Now it's time for my Uncle to start the kielbasa.

We wait, excited to eat the butcher fresh kielbasa my Uncle cooks perfectly every time. He takes it off the grill. It's a fight to see who will cut it: my mom or him. He always wins. He puts the plump links onto the cutting board. One by one, the links become bite size pieces. The juice falls out, puddling the cutting board with delicious liquid. The outside of the kielbasa is an auburn red with a few black grill marks, while the inside is pink. We watch as our dinner approaches, our mouths watering. The kids always go first, so we get to pick the best. We're already full from all the appetizers we ate, but we don't care. We fill our plates with kielbasa, salad, and of course pierogi. It is a perfect meal.

Now it's time for dessert. Between cannolis, sugar cookies, and chocolate cream pie (my aunt's favorite thing to cook) it can be hard to decide what to take. I go for the sugar cookies because my brothers and I made them. My mom made the dough, but we helped make the shapes. There are Santas, reindeer, snowflakes, and snowmen. Some are the size of my hand, others only big enough for two bites. I eat both with a single crunch.

Baking cookies is another tradition that marks the beginning of the Christmas season. Every year ever since I can remember, we have made dozens of sugar cookies, snowballs, and Mrs. Reagan bars (a shortbread base with chocolate and raspberry jelly topped with a thin layer of flour). The Mrs. Reagan bars are my favorite because they have chocolate in them. My mom puts the cookies away, only to get mad when she sees us stealing from the cookie tins.

"Just ask me before you take one, please. We need enough for Christmas" she says.

By the time we're finished with dessert, it is already 9:30. We tell our mom and dad, "we need to get home before Santa gets to the house". They smile. We say goodbye to all the neighbors and my aunt and uncle, only to see them again the next day, except this time at our house. We are off. We sit in the truck, anxious to put our pajamas on and go to sleep.

We pull into the driveway, and mom asks "Do you want to leave some carrots outside for Santa's reindeer?" We nod our heads, with giant smiles on our faces. We run inside, grab a bag of carrots, and sprinkle them around the yard. We go back inside, put a plate of cookies out and a glass of milk for Santa, and go to bed in our new pajamas.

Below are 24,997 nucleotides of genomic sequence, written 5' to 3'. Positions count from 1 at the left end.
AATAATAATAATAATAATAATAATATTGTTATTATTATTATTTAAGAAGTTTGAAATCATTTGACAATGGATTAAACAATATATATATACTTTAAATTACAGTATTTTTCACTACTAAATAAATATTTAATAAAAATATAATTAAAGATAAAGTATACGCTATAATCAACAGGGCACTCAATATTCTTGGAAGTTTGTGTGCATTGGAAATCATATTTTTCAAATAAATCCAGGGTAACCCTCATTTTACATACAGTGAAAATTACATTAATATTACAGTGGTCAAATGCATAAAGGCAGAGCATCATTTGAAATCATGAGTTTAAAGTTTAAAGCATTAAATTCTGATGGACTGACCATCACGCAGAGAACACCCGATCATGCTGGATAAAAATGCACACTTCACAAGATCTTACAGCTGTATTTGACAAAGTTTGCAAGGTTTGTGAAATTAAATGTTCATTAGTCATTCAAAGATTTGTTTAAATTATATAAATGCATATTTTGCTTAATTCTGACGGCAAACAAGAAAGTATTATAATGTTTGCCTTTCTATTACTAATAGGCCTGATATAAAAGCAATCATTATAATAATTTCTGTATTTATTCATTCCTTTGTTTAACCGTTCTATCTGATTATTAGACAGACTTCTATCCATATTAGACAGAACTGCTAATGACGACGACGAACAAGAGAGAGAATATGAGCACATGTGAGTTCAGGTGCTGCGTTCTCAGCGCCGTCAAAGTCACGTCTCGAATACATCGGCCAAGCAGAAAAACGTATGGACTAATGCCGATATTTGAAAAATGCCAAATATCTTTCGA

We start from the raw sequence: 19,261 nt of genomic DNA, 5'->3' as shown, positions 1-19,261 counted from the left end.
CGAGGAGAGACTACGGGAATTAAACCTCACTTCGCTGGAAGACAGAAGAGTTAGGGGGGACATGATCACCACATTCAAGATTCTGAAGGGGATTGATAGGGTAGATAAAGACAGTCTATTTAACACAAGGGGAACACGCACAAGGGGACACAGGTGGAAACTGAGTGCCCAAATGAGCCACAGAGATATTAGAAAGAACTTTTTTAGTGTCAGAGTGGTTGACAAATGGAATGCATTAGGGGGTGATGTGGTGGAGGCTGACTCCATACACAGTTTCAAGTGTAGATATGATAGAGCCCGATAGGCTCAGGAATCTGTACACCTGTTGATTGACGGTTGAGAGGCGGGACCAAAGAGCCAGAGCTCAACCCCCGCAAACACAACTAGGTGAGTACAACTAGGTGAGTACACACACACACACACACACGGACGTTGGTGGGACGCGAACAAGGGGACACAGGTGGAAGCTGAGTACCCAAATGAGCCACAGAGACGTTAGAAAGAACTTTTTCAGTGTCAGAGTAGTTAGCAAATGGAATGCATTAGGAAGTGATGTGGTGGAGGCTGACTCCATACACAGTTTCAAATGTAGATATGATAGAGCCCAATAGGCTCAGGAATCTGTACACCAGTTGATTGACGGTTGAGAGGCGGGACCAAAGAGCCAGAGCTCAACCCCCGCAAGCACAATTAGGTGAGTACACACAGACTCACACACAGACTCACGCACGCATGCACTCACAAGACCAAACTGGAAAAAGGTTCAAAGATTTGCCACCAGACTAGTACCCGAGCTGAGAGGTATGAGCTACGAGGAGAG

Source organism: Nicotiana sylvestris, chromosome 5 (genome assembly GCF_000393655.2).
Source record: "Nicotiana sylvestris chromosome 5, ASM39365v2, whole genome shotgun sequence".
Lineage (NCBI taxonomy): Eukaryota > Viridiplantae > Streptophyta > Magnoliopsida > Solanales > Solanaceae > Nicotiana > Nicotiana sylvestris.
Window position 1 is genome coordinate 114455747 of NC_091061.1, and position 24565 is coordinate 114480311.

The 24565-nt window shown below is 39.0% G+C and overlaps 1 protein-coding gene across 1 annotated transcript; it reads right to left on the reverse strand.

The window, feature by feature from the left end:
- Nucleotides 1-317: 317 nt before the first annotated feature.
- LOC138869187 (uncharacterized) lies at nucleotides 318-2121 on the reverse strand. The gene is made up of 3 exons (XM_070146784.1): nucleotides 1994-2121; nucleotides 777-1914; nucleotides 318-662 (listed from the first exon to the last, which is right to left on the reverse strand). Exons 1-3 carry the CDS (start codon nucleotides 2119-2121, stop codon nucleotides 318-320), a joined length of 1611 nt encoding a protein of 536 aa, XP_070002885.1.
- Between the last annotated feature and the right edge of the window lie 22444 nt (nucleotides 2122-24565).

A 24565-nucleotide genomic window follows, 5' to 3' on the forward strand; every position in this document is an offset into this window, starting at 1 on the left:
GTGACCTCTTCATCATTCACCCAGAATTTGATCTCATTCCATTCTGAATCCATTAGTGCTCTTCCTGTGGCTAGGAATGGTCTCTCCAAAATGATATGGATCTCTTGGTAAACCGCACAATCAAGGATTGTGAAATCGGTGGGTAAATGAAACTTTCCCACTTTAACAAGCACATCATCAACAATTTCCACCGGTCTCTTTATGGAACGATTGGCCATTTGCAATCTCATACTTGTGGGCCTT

Christmas morning, 4:30 A.M. I leave my room to go to the bathroom and can feel the hefty stocking on my door as a turn the doorknob. It is filled beyond the brim. I wake up my brothers so we can open our stockings together. None of us slept because we were so excited to see what Santa left us. In my stocking, he left me a book I really wanted, covered in purple sparkles and a fairy on the cover. I also get a fake cell phone; purple with Princess Belle on it. All three of us get Nerds Rope and Reese's Christmas Trees. It takes us an hour to take everything out. We're so occupied with our stockings, that time flies. We gather into my older brother's room because he has a TV in it (it hardly works except for video cassettes). He puts on a movie while we wait for our parents to get up.

7:00 A.M. Neither of our parents are up yet so we bombard their room, excited to open our presents. They wake up, tired, but excited to see us. My dad gets his video camera and goes downstairs and says "Let me see if Santa left you any toys". My mom tells us to wait on the stairs. Every minute, we venture down one stair, getting closer and closer to the ground. My brothers and I pretend to talk on the cellphones we got until my mom comes over and says "It's time to open up presents".

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This article has not been reviewed by Odyssey HQ and solely reflects the ideas and opinions of the creator.